Productivity and Skills in Industry and Services-A Britian-German Comparison
It is widely accepted that the vocational and professional training system has a major impact on national competitiveness. In this paper a number of German-British studies in manufacturing and services are examined in order to show how skill systems have affected the comparative strengths and weaknesses of the two countries’ productivity performances. The studies have been conducted since the end of the 1980s to 2003 and have revealed specific links between vocational training, products and competitiveness on the basis of matched plant comparisons. The comparison between Britain and Germany has been chosen as these countries have very different national VET systems. The findings suggest that higher levels of apprenticeship training in German companies give them an advantage over their British counterparts with respect to flexibility to changes in markets, technology, quality and supply chains. The paper closes with a short discussion.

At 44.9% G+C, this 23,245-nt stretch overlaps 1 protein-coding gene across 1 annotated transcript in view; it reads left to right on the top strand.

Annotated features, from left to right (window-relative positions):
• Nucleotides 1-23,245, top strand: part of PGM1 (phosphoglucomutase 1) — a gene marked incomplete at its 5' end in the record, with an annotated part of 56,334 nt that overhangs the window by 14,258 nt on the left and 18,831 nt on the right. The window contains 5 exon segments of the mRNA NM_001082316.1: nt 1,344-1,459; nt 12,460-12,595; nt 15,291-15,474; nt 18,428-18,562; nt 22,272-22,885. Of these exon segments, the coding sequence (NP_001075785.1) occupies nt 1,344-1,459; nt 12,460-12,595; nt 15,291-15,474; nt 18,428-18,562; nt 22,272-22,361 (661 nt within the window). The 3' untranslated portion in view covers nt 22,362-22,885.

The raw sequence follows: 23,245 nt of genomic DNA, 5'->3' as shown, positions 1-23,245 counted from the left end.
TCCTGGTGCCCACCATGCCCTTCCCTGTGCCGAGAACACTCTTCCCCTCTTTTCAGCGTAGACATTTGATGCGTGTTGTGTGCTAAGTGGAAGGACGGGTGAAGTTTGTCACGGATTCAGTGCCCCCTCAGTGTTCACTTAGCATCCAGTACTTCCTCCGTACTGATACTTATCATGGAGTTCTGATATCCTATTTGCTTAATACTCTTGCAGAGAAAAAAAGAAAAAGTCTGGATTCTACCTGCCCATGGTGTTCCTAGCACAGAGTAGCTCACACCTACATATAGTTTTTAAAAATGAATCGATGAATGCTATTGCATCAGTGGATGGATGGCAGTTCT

Volume (Year): 44 (2005)
Issue (Month): 4 ()
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- S.J. Prais & Karin Wagner, 1988. "Productivity and Management: the Training of Foremen in Britain and Germany," National Institute Economic Review, National Institute of Economic and Social Research, vol. 123(1), pages 34-46, February.
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CEPR Discussion Papers
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- Finegold, David & Soskice, David, 1988. "The Failure of Training in Britain: Analysis and Prescription," Oxford Review of Economic Policy, Oxford University Press, vol. 4(3), pages 21-53, Autumn.
- S.J. Prais & Valerie Jarvis & Karin Wagner, 1989. "Productivity and Vocational Skills in Services in Britain and Germany: Hotels," National Institute Economic Review, National Institute of Economic and Social Research, vol. 130(1), pages 52-74, November.
- repec:sae:niesru:v:130:y::i:1:p:52-74 is not listed on IDEAS
- Culpepper, Pepper D, 1999. "The Future of the High-Skill Equilibrium in Germany," Oxford Review of Economic Policy, Oxford University Press, vol. 15(1), pages 43-59, Spring.
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